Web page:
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Can a Person Choose “Death with Dignity?”

State legislatures across the United States are considering “Death with Dignity” laws allowing “Physician-Assisted Suicide” (PAS) or “Physician-Aid in Dying” (PAD) for patients with terminal illness and a life expectancy of six months or less. Oregon, Washington, and Vermont have already legalized such procedures, and in California a similar “End of Life Option Act” has been proposed. Similar laws are already operational in countries like Belgium and the Netherlands, and have been proposed for deliberation across the Western world in places like Germany and the United Kingdom.

The argument for PAD is it allows people suffering through debilitating terminal illnesses to control how they die, offering relief from suffering and letting them maintain their dignity.

Supporters of PAD think dignity requires personal choice. Rational choice is a distinguishing element of human life; unlike other animals that act purely on instinct, humans exercise free will. Is not autonomy part of human dignity?

In the words of Jena Johnson, an “end-of-life counselor” for Compassion and Choices in Portland, a “good death” is “a death in which a person’s wishes for the end of his or her life are respected and carried out. No matter what those wishes are.” The editors of The Economist argue in the lead editorial (June 27 edition) for the “right to die with a doctor’s help at the time and in the manner of your own choosing.” They argue against “moral absolutists” who say, “deliberately ending a human life is wrong, because life is sacred and the endurance of suffering confers its own dignity.” The magazine counters: “Liberty and autonomy are sources of human dignity, too. Both add to the value of a life.”

In contrast, the Judeo-Christian view grounds human dignity in the teaching that humans are created in the image of God and therefore intrinsically valuable. This is a more inclusive, arguably firmer foundation, but let us accept humans’ intelligence or “autonomy” as our distinctive feature and source of dignity, since “Death with Dignity” defenders prefer this formulation. As the Enlightenment philosopher Immanuel Kant helps us understand, PAD is inconsistent even with this conception of human dignity.

In The Metaphysics of Ethics, Kant grounds human dignity in autonomy, as do the editors of The Economist. The human person is worthy of treatment as an end or good, not merely a means to another end, by virtue of possessing a rational will:

Now I say that man and every reasonable agent exists as an end in himself, and not as a mere mean or instrumental to be employed by any will whatsoever, not even by his own, but must in every action regard his existence, and that of every other Intelligent, as an end in itself.

On this basis, Kant concludes that human dignity rules out behaviors that demean or fail to respect human persons, and imparts a “duty owed” to self and others. Ethical and legal provisions against murder and theft are obvious examples of justified restrictions on behavior toward persons.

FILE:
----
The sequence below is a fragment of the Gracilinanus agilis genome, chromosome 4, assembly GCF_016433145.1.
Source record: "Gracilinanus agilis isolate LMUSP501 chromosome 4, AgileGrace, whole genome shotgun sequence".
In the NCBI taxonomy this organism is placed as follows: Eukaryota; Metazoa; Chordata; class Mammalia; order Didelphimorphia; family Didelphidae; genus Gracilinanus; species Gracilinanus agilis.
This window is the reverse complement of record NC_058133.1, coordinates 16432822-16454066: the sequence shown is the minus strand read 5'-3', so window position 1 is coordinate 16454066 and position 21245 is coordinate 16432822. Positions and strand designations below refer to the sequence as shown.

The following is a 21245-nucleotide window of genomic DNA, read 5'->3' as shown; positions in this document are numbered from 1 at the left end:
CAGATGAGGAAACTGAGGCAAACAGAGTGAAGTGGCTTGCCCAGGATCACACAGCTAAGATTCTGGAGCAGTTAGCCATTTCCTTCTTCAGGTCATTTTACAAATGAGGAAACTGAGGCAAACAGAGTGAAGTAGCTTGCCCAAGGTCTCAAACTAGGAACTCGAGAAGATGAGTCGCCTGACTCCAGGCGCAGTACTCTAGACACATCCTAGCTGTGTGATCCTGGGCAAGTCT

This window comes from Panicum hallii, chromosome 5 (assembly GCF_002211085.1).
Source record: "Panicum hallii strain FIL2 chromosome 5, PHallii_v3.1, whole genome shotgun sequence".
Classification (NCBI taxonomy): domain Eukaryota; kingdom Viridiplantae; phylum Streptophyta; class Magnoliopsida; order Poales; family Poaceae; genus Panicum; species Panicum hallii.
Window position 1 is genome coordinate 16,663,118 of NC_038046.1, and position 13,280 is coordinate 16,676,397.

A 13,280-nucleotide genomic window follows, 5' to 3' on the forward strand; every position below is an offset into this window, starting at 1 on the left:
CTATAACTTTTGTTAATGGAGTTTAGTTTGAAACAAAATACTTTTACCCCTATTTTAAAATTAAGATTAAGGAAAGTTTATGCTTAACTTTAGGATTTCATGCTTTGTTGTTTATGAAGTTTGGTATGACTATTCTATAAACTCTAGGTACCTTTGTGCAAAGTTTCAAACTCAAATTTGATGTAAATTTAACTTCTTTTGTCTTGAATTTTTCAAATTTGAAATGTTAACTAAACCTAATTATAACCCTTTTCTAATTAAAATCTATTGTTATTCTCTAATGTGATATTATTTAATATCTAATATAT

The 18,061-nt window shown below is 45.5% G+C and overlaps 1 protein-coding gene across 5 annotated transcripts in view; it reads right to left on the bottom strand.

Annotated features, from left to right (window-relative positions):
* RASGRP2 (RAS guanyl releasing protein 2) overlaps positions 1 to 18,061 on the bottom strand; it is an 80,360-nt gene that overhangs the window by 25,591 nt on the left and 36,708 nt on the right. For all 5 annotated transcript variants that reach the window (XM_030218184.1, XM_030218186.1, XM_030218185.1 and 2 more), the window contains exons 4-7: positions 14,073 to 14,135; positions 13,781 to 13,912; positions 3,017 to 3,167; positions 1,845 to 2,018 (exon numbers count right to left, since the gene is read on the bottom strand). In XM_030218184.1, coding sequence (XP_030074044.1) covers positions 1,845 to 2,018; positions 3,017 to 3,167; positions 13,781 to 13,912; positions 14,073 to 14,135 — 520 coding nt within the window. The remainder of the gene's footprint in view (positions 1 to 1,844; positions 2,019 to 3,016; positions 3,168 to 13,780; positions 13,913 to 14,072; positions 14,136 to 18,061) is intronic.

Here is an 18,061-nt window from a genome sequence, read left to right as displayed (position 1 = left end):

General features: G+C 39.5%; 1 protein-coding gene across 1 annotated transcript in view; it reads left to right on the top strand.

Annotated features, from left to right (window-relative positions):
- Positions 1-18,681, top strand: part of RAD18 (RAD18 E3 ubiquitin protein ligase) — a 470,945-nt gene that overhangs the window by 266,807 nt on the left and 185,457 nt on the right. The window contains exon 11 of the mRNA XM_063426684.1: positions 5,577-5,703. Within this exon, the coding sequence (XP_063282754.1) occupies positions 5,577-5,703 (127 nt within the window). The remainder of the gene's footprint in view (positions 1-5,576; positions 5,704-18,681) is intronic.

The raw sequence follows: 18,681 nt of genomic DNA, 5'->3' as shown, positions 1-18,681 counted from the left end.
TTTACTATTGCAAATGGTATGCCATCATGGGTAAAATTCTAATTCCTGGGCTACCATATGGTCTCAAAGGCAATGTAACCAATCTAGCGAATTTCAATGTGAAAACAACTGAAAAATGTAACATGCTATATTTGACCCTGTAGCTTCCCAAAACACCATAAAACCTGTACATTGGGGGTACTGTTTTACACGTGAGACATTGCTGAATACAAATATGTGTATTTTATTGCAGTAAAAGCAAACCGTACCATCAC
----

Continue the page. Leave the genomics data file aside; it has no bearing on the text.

The principle of human dignity rules out suicide, as Kant explains: “He who proposes to commit suicide, has to ask himself if his action be consistent with the idea of humanity as an end in itself.” He writes:

The man who destroys his organic system to escape from sorrow and distress, makes use of his person as a mean toward the supporting himself in a state of comfort and ease until the end of life. But humanity is not a thing, i.e., is not that which can be dealt with as a mean singly, but is that which must at all times be regarded as an end in itself. I am therefore not at liberty to dispose of that humanity which constitutes my person, either by killing, maiming, or mutilating it.

To purposefully end one’s life is a failure to render a duty owed to a human person, even when natural death is imminent. Even if personal choice is central to human dignity, as “right to die” defenders argue, choosing death violates that dignity.

Ripple Effects

PAD will set a dangerous precedent, eroding the acceptance of duties owed that the principle of human dignity demands. Indeed, while The Economist scoffs at the “slippery slope” arguments of PAD’s opponents, James Mumford notes that the magazine “manages to slide down that slope in the course of its own 1,200 word leader.” The editors argue that PAD should also apply to patients suffering from chronic disabling conditions, or “mental pain”:

The hardest question is whether doctor-assisted dying should be available for those in mental anguish. No one wants to make suicide easier for the depressed: many will recover and enjoy life again. But mental pain is as real as physical pain, even though it is harder for onlookers to gauge. And even among the terminally ill, the suffering that causes some to seek a quicker death may not be physical. Doctor-assisted death on grounds of mental suffering should therefore be allowed.

The inexorable moral logic of choice threatens to expand its domain. It is a seductive logic, especially combined with “compassion.” Without the corollaries of duties owed and curtailment of behaviors that fail to respect human dignity, the logic of choice leads almost inevitably to acceptance of any choice – including suicide or murder.

This is a difficult and sensitive issue, and the intense suffering of patients with terminal illnesses and their families is devastating. Palliative care should be applied, and there is a clear distinction between declining treatment or life-support and PAD. But equating human dignity with unfettered choice, justifying doctor-administered death, is contrary to the principle of human dignity, even in the limited Kantian sense that underlies the “Death with Dignity” movement.

Though well intentioned, “Physician-Aid in Dying” is inconsistent with the very appeal to human dignity its supporters make. There may be a case for PAD, but it is not grounded in respect for human dignity. “Death with Dignity” laws in fact deny human dignity properly understood: regard for human life as intrinsically worthy of respect. Those who wish to preserve human dignity must oppose the trend toward acceptance of so-called “Death with Dignity.”